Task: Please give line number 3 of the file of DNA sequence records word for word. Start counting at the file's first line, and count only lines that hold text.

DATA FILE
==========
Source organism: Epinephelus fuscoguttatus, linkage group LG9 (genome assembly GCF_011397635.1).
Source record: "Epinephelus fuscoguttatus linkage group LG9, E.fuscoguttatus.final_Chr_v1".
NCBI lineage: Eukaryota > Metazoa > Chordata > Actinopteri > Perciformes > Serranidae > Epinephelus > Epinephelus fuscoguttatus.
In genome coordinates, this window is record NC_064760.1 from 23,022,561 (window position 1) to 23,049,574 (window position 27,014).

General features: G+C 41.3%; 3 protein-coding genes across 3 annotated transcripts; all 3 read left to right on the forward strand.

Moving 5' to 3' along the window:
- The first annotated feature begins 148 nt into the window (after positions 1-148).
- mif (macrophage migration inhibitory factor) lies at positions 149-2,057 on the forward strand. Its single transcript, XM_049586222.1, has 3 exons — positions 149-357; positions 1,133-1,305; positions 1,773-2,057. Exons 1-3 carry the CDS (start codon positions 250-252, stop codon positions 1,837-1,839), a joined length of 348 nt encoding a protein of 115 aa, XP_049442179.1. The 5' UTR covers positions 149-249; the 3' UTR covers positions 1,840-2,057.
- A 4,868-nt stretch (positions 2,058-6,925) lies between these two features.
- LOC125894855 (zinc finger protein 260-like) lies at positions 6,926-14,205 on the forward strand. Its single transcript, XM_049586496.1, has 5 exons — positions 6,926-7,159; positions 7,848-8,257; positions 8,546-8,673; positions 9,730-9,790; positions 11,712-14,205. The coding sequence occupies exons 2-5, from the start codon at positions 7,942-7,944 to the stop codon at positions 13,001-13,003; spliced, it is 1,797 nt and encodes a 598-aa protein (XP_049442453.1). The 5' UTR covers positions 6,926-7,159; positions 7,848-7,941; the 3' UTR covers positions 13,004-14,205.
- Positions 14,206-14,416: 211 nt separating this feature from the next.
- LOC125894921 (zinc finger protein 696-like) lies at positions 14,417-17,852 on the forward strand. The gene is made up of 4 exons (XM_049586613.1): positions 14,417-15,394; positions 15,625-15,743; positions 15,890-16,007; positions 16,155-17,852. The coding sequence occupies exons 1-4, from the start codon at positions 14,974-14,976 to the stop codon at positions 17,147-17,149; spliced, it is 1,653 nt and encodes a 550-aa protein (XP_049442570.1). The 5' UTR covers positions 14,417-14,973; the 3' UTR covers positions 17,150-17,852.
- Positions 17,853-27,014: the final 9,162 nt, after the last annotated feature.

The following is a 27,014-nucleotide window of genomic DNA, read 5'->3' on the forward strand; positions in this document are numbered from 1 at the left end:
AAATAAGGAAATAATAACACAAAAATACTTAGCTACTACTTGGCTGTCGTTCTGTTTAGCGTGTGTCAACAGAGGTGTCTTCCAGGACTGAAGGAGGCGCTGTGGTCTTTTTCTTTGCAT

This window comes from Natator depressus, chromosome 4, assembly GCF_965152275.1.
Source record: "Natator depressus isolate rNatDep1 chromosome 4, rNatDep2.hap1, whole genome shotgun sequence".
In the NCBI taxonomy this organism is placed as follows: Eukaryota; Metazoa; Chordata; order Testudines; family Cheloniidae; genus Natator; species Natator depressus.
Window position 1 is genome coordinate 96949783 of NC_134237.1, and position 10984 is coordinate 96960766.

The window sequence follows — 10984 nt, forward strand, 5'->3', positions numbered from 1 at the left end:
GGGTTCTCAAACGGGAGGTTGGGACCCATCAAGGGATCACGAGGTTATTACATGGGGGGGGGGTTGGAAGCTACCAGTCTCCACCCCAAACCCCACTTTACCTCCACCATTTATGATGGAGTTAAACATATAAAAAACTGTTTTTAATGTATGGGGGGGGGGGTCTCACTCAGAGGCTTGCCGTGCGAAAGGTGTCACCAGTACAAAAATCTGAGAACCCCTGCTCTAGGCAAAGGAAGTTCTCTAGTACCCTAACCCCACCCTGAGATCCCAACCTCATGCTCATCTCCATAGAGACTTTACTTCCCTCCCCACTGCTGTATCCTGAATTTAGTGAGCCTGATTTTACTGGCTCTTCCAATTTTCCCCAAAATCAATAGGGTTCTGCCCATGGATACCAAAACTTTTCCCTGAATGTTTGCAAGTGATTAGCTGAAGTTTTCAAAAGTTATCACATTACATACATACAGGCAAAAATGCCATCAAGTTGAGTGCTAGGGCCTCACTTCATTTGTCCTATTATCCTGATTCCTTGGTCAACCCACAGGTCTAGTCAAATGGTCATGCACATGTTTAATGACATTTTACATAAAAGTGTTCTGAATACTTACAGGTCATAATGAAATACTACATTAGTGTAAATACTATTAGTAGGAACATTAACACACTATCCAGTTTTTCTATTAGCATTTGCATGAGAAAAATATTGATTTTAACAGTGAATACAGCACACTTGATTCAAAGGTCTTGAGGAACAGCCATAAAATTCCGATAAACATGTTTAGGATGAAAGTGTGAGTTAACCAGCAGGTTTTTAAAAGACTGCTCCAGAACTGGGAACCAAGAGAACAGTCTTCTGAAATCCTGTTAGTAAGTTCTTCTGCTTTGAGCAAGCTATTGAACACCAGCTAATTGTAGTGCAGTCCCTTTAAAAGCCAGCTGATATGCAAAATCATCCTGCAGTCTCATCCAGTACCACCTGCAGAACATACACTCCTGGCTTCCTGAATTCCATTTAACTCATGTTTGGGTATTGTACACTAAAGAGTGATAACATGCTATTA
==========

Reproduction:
NCBI lineage: Eukaryota > Metazoa > Chordata > Actinopteri > Perciformes > Serranidae > Epinephelus > Epinephelus fuscoguttatus.